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Curator's Corner / Exhibits

Dale Earnhardt’s Pontiac

For the 1981 season only, Hall of Famer Dale Earnhardt competed in Pontiacs for three different owners.

The 1981 season was supposed to be a year of triumph for Dale Earnhardt (NASCAR Hall of Fame Class of 2010).

Instead, 1981 turned out to be a year of transition for the newly minted first-time NASCAR Cup Series champion.

It also was the only full season in which Earnhardt drove a Pontiac in the Cup Series.

One of Earnhardt’s restored No. 2 Pontiac Grand Prix models that he raced in 1981 is on display at the NASCAR Hall of Fame as part of our “Glory Road: 75 Years” exhibit, which opened in January 2023.

In 1981, Dale Earnhardt raced Pontiacs for the only time in his Cup Series career. He’s pictured here driving the Osterlund No. 2 Pontiac in the 1981 season opener at Riverside International Raceway. NASCAR Hall of Fame Collection, Gift of RJ Reynolds

When the 1981 Cup Series season opened in January at the Riverside International Raceway road course in Southern California, Earnhardt was the defending series champion. Then 29 years old, Earnhardt was beginning his third full season with Osterlund Racing, the team owned by Silicon Valley real estate developer Rod Osterlund.

The 1981 season also marked the first full year that clothing maker Wrangler sponsored Earnhardt, the start of an enduring relationship. It was a nearly ideal fit between athlete and sponsor, as the brash and rugged Earnhardt was the perfect front man for Wrangler’s “One Tough Customer” marketing campaign.

With Wrangler on board as a sponsor for 1981, Dale Earnhardt set out to defend his NASCAR championship. NASCAR Hall of Fame Collection, Stock Car Racing Magazine, Gift of Appalachian State University

Earnhardt began the ’81 season with a strong third-place finish at the season-opener at Riverside. Through most of the first half of the year, Earnhardt stayed in the top five in points, although he was winless. Still, coming off capturing the Cup title a year earlier, the ’81 season did not get off to the start everyone on the team was hoping for.

Gossip in the NASCAR garage didn’t help matters. In early June, talk spread that the team was for sale.

Osterlund, who was battling financial challenges at the time, flatly denied rumors that he was selling his team. “Osterlund Racing is not for sale,” he said. “I plan on keeping it indefinitely.”

But by the end of the month, Osterlund sold his team, including cars, shop and equipment, for a reported $1.7 million to J.D. Stacy, a Kentucky entrepreneur who made his fortune in the coal-mining business. A somewhat mysterious and controversial character, Stacy immediately made headlines with his new acquisition, but not in a good way.

Stacy brought in his own executives to run the business, dismissing several people who were both close friends of Earnhardt and executives at Osterlund Racing. Among those let go were Team Manager Roland Wlodyka and Vice President of Marketing Joe Whitlock, two talented leaders who were confidants of Earnhardt.

Unhappy with the changes made by new team owner J.D. Stacy, Dale Earnhardt left Stacy’s team after just four races. Photo courtesy of NASCAR Archives & Research Center via Getty Images

Earnhardt, a fiercely loyal individual, was not happy with the changes and began weighing his career options in the wake of the turmoil.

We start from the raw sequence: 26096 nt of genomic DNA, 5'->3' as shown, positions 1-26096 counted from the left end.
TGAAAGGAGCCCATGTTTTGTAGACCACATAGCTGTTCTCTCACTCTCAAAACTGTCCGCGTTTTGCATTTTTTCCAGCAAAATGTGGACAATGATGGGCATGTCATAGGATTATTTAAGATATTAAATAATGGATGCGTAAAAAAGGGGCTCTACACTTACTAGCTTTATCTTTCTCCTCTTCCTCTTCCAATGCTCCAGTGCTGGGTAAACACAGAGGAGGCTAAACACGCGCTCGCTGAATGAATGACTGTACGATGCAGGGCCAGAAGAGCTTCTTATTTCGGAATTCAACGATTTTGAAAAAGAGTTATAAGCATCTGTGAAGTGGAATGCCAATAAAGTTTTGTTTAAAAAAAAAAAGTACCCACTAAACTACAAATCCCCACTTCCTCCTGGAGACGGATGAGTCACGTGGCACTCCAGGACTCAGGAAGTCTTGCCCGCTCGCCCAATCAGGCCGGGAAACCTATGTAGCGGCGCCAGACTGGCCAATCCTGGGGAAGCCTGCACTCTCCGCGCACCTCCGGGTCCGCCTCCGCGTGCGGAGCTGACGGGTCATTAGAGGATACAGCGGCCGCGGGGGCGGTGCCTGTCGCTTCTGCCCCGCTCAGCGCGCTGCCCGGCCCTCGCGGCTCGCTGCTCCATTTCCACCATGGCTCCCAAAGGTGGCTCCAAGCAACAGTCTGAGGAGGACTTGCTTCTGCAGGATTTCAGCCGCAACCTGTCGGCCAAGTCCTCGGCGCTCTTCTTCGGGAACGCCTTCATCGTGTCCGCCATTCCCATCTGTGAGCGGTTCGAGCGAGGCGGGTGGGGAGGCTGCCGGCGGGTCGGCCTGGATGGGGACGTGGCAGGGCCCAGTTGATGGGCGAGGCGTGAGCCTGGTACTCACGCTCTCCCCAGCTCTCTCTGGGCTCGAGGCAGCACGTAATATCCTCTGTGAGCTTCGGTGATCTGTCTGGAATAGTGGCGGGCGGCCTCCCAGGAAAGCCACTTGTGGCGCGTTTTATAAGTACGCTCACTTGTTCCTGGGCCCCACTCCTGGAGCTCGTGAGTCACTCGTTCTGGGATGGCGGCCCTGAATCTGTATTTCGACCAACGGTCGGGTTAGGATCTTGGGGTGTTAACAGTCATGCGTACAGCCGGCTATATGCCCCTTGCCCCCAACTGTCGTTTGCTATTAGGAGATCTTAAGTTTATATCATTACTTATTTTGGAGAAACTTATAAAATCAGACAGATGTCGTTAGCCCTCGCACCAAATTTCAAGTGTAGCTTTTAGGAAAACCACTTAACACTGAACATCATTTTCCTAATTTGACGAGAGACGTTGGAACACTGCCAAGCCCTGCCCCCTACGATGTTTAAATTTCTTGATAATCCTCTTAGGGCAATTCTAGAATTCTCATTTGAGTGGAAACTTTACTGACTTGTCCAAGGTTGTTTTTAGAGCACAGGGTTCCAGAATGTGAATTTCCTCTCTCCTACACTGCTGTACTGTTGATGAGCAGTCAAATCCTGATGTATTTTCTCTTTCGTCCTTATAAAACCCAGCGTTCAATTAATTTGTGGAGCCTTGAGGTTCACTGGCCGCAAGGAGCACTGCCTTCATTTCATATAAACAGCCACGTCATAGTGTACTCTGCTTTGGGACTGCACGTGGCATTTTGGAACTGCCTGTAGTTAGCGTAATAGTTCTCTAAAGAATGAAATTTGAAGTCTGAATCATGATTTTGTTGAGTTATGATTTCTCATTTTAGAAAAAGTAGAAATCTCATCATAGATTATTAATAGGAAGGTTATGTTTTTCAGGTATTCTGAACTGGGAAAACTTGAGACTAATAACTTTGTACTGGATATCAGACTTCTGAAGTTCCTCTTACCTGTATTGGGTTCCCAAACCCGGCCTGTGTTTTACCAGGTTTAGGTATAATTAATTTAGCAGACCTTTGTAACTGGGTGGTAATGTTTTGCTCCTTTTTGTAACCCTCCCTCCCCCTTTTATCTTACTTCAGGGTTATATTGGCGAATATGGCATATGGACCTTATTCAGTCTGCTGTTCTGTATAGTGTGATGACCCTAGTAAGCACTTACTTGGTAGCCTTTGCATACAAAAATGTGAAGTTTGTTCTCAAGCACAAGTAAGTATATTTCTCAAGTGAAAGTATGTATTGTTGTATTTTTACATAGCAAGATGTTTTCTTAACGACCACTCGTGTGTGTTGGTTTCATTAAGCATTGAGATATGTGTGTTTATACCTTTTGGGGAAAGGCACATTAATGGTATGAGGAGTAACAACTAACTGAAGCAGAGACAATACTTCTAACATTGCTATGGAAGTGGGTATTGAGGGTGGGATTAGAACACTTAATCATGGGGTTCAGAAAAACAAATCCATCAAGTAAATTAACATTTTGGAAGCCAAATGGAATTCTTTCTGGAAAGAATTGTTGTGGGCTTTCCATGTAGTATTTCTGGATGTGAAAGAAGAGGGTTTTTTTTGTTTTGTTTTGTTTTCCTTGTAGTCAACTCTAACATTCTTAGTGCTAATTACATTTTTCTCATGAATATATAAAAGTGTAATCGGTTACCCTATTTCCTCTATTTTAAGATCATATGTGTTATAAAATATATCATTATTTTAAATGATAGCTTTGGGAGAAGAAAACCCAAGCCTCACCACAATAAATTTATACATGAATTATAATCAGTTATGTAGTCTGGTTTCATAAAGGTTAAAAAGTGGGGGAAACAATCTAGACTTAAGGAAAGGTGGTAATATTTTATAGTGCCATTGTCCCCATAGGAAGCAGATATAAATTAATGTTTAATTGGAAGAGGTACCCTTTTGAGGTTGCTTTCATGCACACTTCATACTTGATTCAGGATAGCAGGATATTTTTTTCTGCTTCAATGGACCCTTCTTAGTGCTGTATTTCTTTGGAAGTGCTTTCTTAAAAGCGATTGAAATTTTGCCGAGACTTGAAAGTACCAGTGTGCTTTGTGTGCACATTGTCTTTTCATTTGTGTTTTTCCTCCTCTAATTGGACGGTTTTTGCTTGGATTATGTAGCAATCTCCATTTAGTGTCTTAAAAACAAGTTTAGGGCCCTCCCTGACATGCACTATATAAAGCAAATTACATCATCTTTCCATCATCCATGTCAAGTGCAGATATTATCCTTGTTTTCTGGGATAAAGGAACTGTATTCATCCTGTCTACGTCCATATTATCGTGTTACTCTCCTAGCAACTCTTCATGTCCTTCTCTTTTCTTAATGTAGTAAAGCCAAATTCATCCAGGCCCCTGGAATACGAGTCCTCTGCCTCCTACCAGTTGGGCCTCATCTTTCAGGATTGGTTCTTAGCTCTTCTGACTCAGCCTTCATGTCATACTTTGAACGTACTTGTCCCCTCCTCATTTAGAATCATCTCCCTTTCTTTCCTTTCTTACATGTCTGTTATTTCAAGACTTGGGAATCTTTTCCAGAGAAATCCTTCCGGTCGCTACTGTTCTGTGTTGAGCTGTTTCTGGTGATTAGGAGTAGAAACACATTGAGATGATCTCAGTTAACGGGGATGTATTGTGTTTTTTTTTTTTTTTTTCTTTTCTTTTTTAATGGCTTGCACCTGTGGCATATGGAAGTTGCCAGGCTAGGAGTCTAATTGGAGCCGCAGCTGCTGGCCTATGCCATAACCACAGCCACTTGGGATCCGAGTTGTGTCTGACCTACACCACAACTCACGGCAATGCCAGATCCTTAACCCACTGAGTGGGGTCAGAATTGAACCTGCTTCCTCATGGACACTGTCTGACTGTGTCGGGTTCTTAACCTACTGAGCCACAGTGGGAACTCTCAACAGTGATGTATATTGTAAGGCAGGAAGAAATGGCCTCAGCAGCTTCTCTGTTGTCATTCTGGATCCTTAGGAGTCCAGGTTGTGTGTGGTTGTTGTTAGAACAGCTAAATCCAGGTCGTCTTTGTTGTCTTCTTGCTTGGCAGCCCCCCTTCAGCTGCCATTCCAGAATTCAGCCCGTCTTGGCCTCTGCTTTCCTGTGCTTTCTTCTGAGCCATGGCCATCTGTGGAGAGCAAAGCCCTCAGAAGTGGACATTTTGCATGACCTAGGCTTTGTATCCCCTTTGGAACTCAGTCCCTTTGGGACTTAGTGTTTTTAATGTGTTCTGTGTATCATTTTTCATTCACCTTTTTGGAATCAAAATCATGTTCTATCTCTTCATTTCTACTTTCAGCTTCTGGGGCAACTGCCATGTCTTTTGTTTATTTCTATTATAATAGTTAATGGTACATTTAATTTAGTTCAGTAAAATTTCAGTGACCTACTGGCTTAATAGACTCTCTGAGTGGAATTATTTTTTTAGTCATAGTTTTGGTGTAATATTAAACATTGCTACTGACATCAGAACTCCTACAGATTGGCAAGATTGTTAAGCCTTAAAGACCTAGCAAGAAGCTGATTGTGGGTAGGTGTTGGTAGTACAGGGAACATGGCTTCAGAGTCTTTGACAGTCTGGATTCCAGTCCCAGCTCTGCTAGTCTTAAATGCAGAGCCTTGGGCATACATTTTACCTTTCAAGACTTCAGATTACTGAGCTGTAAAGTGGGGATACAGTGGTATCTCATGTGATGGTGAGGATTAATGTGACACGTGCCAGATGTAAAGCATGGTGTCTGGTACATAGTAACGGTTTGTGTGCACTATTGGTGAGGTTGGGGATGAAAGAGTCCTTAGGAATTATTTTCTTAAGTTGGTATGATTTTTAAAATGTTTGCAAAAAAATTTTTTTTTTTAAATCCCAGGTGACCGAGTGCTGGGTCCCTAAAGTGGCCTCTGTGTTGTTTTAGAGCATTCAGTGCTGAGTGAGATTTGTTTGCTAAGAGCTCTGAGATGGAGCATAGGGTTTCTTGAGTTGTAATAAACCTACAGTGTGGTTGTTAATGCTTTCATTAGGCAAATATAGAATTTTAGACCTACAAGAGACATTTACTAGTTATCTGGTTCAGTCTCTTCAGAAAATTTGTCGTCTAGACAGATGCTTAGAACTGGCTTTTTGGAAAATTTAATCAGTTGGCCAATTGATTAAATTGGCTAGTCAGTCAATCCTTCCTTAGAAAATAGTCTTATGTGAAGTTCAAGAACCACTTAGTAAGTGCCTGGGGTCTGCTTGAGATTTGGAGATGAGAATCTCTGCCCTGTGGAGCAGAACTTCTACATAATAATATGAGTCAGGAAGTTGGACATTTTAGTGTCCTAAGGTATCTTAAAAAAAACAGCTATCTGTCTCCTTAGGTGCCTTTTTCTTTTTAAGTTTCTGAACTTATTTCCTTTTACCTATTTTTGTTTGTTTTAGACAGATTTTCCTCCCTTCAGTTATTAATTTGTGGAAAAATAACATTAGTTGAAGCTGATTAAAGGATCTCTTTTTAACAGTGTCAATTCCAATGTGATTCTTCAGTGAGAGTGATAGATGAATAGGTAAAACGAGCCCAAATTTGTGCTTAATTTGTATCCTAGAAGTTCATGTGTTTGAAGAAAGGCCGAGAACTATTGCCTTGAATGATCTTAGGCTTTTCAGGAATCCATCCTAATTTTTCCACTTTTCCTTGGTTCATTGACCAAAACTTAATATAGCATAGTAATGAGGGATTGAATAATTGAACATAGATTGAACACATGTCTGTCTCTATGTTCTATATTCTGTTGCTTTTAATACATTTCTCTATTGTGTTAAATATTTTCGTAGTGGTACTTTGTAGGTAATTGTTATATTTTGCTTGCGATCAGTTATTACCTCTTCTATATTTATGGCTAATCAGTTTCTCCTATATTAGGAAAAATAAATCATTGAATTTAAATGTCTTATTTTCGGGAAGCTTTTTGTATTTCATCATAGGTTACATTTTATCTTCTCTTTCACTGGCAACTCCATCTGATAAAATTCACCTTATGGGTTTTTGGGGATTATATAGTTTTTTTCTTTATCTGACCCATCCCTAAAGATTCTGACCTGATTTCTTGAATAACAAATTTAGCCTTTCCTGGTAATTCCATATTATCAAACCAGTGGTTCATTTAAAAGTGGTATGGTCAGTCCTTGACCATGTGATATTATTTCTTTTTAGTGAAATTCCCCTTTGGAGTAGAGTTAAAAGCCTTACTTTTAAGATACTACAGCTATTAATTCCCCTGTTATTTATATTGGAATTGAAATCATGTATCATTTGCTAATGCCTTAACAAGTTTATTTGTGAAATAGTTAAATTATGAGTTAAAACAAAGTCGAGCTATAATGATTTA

“I think you’ll see Earnhardt and Wrangler go their own way in the very near future,” Wlodyka said after being let go.

As it turned out, the near future turned out to be very near indeed.

Although certainly competitive in 1981, Dale Earnhardt (car No. 2) was unable to repeat as champion. Photo courtesy of NASCAR Archives & Research Center via Getty Images

Earnhardt only drove in four races for Stacy, before departing for his first stint with Richard Childress Racing, where he would finish out the 1981 season, replacing team owner and driver Richard Childress (Class of 2017) in the cockpit. Junior Johnson (Class of 2010) reportedly advised Childress to give up driving, hire Earnhardt and concentrate on team ownership, which is what happened.

As for Earnhardt, who was replaced in the No. 2 Pontiac by Joe Ruttman, the departure from Stacy was a business decision.

“I’m not mad,” Earnhardt said after quitting Stacy’s squad. “I just feel I have to make a change and now is the time to do it.”

Junior Johnson (right) helped Dale Earnhardt transition to a new team midway through the 1981 season. NASCAR Hall of Fame Permanent Collection, gift of R.J. Reynolds Tobacco Co.

The No. 2 Pontiac on Glory Road is one of the cars Earnhardt drove for Osterlund in the 1981 season. That year, Earnhardt competed in 16 races for Osterlund, four for Stacy and the final 11 for RCR.

At Darlington in late summer of ‘81, Childress told Earnhardt that he did not have the equipment that Earnhardt would need to win a championship and suggested that Earnhardt drive for Hall of Famer Bud Moore (Class of 2013) until RCR was ready to contend for titles. Earnhardt took the advice, driving for Moore in 1982-83.

In 1984, Earnhardt rejoined RCR and went on to win six of his seven Cup championships with that team.

Although 1981 was not Earnhardt’s best season – he finished seventh in the final points standings – the 1981 Pontiac he drove during the first half of the season is a historically important artifact that marked a key period of transition in his Hall of Fame career. We are honored to have it on display as part of “Glory Road: 75 Years.”

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Tom Jensen

Tom Jensen

Tom is the Curatorial Affairs Manager at the NASCAR Hall of Fame. For more than 25 years, he has been part of the NASCAR media industry.

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